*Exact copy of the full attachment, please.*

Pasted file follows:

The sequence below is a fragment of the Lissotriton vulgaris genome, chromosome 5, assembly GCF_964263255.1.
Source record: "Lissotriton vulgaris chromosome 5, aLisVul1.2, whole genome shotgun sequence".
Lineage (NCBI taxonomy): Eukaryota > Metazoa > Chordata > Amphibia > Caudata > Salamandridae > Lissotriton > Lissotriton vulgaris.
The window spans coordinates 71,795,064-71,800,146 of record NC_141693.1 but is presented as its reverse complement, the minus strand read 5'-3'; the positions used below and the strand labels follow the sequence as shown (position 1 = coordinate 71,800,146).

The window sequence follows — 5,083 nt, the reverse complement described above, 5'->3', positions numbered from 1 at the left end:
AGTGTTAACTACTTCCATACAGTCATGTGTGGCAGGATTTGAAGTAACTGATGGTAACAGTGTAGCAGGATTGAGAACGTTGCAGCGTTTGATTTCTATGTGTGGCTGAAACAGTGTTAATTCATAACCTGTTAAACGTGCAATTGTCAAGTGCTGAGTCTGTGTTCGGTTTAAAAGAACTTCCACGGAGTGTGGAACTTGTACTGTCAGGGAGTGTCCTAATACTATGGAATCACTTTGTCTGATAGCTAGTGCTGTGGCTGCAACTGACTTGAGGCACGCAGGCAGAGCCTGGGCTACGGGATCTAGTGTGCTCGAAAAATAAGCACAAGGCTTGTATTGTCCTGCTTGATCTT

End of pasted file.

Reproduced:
The sequence below is a fragment of the Lissotriton vulgaris genome, chromosome 5, assembly GCF_964263255.1.
Source record: "Lissotriton vulgaris chromosome 5, aLisVul1.2, whole genome shotgun sequence".
Lineage (NCBI taxonomy): Eukaryota > Metazoa > Chordata > Amphibia > Caudata > Salamandridae > Lissotriton > Lissotriton vulgaris.
The window spans coordinates 71,795,064-71,800,146 of record NC_141693.1 but is presented as its reverse complement, the minus strand read 5'-3'; the positions used below and the strand labels follow the sequence as shown (position 1 = coordinate 71,800,146).

The window sequence follows — 5,083 nt, the reverse complement described above, 5'->3', positions numbered from 1 at the left end:
AGTGTTAACTACTTCCATACAGTCATGTGTGGCAGGATTTGAAGTAACTGATGGTAACAGTGTAGCAGGATTGAGAACGTTGCAGCGTTTGATTTCTATGTGTGGCTGAAACAGTGTTAATTCATAACCTGTTAAACGTGCAATTGTCAAGTGCTGAGTCTGTGTTCGGTTTAAAAGAACTTCCACGGAGTGTGGAACTTGTACTGTCAGGGAGTGTCCTAATACTATGGAATCACTTTGTCTGATAGCTAGTGCTGTGGCTGCAACTGACTTGAGGCACGCAGGCAGAGCCTGGGCTACGGGATCTAGTGTGCTCGAAAAATAAGCACAAGGCTTGTATTGTCCTGCTTGATCTT